Termination of Child Support
Child support orders with a specified termination date
Most child support orders filed with the Family Responsibility Office (the FRO) do not have specific cut off or termination dates set out. In those rare circumstances when the date of termination of child support is specified up front in the Order, the FRO Director will stop enforcement when that date has passed. Otherwise, there are only two ways to stop the collection by FRO -- secure the agreement of the recipient OR obtain a Court Order ( Motion to Terminate ).
In cases where you think there is a possibility that the recipient will consent, send a Notice of Terminating Event to FRO. The form is available at www.thefro.ca under Forms. However, if there is more than one child covered under the Order there is not much point trying to terminate the order for one child at FRO because the support order is likely " global" - no amount is specified for each child. A return to court is almost inevitable in this situation.
Child support termination under the Family Law and the Divorce Act
In cases when child support termination date is not specified in the support order, determining termination of the support is directly related to the way the law - the Family Law Act or the Divorce Act - defines a child's eligibility for support.
Under the Divorce Act, a child is defined as a child of the marriage. A child of the marriage legally means the child of two spouses who at the material time:
- is under the age of majority (under 18 in Ontario) and who has not withdrawn from their charge, or
- is at the age of majority or older and under the charge of one of his or her parents but unable to by reason of illness, disability or other cause to withdraw from their charge or obtain the necessities of life.
Under the Family Law Act in Ontario, child support is limited to someone under the age of 18 or over the age of 18 and in a full time program of education.
It is generally accepted that a child who is pursuing post secondary education is unable to withdraw from parental charge and as such qualifies for support. There is some suggestion that the Family Law Act obligation is somewhat more restrictive than the Divorce Act obligation because the child must be in a full time program of education.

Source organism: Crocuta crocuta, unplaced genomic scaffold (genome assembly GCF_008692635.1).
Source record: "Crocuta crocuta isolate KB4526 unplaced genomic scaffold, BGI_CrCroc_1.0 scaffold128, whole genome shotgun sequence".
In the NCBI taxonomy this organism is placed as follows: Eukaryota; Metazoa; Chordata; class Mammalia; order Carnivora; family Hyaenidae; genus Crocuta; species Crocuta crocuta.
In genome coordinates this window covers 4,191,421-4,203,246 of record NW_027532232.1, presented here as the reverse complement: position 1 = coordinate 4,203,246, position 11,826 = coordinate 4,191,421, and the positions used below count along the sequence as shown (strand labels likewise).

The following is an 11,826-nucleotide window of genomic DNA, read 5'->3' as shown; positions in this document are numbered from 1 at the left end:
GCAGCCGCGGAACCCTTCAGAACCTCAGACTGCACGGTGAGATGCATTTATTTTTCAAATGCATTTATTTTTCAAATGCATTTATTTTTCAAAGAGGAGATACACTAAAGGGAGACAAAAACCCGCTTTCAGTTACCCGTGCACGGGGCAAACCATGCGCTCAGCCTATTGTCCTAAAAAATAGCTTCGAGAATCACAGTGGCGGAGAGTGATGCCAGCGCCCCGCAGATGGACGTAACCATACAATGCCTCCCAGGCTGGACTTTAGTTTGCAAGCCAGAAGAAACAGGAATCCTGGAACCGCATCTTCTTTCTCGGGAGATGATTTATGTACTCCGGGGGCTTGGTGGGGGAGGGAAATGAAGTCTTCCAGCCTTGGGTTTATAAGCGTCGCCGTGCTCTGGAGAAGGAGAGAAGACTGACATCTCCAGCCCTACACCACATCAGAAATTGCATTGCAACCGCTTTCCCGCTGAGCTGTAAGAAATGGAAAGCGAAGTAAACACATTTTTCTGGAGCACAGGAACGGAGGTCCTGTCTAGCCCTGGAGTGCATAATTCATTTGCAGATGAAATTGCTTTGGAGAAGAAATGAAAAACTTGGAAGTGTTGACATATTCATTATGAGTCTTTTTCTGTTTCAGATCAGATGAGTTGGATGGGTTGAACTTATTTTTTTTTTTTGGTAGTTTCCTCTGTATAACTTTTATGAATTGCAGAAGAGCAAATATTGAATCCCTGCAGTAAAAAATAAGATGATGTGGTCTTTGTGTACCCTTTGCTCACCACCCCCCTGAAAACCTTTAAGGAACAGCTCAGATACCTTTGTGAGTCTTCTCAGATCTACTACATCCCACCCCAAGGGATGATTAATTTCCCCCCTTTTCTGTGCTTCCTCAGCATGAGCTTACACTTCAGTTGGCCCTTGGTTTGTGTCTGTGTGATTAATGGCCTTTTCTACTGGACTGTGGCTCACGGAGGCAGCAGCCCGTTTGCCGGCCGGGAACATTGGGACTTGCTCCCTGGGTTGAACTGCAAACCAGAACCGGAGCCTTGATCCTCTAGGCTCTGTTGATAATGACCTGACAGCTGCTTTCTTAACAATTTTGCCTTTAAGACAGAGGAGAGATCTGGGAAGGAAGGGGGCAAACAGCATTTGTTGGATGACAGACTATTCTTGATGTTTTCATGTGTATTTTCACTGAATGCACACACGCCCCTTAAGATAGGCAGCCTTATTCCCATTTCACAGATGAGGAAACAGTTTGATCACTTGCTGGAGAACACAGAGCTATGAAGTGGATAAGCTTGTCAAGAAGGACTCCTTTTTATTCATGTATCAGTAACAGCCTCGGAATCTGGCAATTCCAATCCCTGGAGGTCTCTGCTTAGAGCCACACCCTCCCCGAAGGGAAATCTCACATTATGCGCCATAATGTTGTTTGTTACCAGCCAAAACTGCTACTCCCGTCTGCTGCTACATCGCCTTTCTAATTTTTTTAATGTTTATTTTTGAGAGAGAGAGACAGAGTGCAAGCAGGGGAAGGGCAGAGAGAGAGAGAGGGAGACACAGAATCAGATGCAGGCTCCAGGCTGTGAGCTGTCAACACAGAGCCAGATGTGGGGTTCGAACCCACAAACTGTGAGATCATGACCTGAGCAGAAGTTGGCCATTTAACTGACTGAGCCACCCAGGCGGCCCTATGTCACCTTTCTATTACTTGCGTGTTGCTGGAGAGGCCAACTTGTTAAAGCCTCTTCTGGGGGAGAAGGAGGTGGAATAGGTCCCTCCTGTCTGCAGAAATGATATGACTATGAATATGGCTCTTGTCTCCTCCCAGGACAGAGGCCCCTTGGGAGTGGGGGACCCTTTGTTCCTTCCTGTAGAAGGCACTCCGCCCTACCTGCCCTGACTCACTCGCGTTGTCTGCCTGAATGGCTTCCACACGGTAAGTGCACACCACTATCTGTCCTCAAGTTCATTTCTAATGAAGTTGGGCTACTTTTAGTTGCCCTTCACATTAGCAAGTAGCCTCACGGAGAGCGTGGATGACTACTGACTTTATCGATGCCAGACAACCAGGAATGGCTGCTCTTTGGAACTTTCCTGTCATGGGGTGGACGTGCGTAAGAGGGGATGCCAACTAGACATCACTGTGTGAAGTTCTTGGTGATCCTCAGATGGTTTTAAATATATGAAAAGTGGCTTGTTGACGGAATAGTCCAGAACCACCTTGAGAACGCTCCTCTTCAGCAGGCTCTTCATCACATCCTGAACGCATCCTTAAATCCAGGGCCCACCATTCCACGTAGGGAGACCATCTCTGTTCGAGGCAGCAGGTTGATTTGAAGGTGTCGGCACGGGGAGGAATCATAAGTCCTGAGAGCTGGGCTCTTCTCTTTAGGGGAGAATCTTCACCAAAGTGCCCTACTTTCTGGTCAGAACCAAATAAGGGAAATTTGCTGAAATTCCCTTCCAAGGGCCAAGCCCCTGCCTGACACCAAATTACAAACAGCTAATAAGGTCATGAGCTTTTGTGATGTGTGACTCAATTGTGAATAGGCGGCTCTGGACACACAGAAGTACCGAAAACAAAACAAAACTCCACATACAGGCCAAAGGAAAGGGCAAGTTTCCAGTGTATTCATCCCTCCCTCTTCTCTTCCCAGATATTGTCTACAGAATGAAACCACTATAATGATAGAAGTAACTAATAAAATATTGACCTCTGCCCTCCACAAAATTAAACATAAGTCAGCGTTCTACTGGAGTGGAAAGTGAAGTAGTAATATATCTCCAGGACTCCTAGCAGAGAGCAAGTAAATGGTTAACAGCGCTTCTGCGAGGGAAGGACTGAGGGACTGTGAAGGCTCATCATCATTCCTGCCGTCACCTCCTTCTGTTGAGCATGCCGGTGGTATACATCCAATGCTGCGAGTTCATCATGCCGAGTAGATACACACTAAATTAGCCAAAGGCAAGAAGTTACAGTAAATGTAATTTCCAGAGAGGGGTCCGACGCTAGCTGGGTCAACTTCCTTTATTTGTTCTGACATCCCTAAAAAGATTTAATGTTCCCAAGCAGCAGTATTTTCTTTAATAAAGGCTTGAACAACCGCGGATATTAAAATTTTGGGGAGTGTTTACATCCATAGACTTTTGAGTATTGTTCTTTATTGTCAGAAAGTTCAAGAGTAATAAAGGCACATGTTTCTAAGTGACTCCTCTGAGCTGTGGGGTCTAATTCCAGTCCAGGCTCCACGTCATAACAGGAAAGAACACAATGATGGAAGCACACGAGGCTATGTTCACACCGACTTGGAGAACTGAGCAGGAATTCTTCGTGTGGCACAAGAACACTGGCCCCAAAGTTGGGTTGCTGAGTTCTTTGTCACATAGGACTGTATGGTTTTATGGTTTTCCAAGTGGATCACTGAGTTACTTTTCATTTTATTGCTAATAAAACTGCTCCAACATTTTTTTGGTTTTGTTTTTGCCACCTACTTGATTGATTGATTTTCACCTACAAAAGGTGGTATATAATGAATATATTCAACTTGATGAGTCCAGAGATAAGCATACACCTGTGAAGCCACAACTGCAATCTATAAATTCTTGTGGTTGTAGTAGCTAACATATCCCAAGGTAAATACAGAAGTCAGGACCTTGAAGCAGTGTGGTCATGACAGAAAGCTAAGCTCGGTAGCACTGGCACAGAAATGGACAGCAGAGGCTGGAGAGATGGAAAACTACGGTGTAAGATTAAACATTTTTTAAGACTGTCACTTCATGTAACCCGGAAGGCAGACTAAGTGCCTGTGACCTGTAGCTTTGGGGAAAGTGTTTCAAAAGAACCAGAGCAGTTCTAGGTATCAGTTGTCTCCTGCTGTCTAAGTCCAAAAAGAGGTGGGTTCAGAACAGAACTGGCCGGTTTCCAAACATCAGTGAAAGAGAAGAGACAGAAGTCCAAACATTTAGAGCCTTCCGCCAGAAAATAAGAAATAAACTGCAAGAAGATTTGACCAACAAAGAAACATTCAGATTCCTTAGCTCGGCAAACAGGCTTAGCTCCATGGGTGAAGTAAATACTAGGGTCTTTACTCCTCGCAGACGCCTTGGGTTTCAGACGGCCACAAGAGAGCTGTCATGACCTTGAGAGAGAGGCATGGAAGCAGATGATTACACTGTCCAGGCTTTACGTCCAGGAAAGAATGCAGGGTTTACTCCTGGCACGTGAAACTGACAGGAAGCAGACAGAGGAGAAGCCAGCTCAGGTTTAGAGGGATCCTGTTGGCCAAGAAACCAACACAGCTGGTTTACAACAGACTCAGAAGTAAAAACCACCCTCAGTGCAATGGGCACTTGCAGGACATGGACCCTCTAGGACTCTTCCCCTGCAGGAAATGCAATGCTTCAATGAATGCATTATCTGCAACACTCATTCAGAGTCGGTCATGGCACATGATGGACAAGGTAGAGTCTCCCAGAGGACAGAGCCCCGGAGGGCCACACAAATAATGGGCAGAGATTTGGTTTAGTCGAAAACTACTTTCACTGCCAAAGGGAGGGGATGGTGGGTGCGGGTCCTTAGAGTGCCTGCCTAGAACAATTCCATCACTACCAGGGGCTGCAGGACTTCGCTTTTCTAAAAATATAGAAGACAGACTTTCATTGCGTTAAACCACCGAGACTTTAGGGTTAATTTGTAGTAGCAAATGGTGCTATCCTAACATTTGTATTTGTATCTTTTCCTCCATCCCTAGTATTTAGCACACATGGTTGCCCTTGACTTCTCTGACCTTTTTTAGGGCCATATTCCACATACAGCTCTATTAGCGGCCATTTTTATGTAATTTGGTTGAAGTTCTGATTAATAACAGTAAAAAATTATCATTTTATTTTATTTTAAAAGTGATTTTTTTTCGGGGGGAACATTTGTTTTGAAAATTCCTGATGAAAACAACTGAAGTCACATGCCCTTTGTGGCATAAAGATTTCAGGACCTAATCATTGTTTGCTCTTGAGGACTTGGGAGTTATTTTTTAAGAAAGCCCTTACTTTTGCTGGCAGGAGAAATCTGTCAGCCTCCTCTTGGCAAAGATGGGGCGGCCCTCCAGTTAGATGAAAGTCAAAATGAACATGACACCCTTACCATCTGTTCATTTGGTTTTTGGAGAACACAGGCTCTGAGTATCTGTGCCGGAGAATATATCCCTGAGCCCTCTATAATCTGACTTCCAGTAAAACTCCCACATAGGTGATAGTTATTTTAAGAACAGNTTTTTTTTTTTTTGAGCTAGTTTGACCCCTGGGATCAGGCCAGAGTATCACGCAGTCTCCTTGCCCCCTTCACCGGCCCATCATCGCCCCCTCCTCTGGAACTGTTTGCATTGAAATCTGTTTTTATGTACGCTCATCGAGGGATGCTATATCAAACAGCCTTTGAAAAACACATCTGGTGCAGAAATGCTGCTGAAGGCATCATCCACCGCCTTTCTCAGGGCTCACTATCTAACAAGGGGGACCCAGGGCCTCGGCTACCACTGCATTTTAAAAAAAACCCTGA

There are numerous decisions of the courts struggling with the child support termination date issue with respect to children who are in post secondary school education. Although a specific case analysis is required and no definitive rule is applicable on this issue, the courts have been flexible in these cases in giving latitude to children who are pursuing their education in a good faith manner and have had some difficulty attending "full time" in that pursuit.
These cases are all difficult to settle or predict and often create difficulty when the FRO is enforcing the existing Order and the payor is of the view that the child no longer qualifies for the child support. The FRO has a duty to continue to enforce the existing order until such time as that order is changed or the parties agree that the support obligation has terminated.
If the parties to a support order filed with the FRO agree on the termination of the child support, each of the parties shall give notice of the termination of the support obligation under the Order. If there is a dispute between the parties as to whether or not your obligation has terminated, it is up to the parties to return to the court that made the Order to have the issue resolved. In the meantime, the FRO will continue to enforce the existing Order.
After child support termination: repayment from the support receiver
If the court finds that a support obligation has terminated, it has discretion to order repayment in whole or in part from the person who received support after the obligation was terminated.
It is important to obtain legal advice in these cases early so that steps can be taken to obtain temporary relief from support enforcement while waiting for the resolution of the child support termination issue between the parties.
Motions to terminate child support
Payors considering motions to termination of child support are often faced with claims for retroactive child support or section 7 expenses when the recipient is asked to terminate the obligation. Failure to pay child support in accordance with income will be addressed when the payor seeks to end the payments. Complex legal and evidentiary issues are often encountered at this stage of the process.